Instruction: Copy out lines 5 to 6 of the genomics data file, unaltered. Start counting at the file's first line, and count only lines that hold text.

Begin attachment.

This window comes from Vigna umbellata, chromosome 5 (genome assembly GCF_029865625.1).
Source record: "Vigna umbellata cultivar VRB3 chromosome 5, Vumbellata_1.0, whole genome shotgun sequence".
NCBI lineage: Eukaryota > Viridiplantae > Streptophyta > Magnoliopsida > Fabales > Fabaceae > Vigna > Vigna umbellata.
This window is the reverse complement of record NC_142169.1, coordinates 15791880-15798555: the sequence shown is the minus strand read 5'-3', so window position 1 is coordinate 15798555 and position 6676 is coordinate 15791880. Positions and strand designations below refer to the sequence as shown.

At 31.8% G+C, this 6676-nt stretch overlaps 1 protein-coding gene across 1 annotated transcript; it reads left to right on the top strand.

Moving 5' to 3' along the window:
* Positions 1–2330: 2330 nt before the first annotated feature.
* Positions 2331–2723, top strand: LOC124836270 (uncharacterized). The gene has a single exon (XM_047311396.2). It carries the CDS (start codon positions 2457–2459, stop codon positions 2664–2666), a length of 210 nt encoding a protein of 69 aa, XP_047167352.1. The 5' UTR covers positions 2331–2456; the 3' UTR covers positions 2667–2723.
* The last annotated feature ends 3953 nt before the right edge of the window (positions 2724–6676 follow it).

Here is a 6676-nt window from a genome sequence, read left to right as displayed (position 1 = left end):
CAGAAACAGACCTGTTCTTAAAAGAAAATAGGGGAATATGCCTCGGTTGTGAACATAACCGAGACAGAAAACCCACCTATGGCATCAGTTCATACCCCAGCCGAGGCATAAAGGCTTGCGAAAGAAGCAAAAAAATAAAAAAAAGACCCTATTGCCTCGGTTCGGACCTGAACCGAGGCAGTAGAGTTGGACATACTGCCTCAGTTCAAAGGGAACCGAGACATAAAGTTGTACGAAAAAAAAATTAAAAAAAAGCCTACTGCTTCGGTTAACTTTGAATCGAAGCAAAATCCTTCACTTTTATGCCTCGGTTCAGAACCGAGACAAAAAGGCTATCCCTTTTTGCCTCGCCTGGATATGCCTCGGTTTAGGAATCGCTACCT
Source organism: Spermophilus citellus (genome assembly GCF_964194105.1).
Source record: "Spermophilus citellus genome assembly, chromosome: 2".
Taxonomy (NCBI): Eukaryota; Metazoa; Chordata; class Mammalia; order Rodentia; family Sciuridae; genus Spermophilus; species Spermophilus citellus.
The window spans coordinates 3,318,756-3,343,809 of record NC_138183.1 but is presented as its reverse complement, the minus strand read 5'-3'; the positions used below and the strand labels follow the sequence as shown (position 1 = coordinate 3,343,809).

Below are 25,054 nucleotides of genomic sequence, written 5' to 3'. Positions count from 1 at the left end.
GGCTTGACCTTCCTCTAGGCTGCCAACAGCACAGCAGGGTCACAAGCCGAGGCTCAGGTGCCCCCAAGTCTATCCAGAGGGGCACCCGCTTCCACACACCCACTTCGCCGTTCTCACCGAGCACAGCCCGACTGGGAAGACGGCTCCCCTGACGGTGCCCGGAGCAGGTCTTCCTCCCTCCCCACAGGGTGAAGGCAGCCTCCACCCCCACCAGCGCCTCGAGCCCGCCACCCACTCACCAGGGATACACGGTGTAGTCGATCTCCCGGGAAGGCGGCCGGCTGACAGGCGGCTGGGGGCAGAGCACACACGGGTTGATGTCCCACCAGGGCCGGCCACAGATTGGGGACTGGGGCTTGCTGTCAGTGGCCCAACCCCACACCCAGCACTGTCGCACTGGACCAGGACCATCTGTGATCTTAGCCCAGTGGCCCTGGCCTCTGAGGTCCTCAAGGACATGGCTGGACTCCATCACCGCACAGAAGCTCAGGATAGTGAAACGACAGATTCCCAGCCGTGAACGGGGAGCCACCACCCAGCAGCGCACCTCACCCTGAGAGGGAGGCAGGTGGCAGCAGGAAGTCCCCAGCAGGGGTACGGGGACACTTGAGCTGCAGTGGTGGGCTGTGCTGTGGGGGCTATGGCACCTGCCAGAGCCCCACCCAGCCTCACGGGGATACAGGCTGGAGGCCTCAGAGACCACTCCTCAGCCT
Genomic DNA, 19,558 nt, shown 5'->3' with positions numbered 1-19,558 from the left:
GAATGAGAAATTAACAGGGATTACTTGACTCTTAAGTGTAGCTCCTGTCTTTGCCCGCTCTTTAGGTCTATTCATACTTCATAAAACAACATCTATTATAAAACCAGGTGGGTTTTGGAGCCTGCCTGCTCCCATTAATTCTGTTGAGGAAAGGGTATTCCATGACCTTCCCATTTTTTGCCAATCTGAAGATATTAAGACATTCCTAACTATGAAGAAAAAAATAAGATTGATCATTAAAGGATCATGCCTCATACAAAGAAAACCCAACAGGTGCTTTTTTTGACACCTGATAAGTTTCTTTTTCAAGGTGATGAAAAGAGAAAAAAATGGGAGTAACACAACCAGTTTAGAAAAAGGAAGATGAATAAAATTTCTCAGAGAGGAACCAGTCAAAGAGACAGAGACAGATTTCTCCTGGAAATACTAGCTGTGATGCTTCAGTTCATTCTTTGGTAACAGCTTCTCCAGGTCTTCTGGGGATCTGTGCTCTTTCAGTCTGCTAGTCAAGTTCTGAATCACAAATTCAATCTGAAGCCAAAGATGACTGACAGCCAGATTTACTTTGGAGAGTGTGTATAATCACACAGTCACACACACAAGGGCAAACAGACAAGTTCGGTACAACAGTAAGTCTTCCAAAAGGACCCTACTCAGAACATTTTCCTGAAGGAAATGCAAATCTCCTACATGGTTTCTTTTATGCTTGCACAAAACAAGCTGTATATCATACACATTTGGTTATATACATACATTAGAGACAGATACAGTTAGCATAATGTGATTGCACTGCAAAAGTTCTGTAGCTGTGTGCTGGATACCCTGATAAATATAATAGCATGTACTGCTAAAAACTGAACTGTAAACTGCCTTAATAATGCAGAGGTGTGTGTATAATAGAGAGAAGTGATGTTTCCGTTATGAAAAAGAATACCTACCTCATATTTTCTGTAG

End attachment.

At 31.8% G+C, this 6676-nt stretch overlaps 1 protein-coding gene across 1 annotated transcript; it reads left to right on the top strand.

Moving 5' to 3' along the window: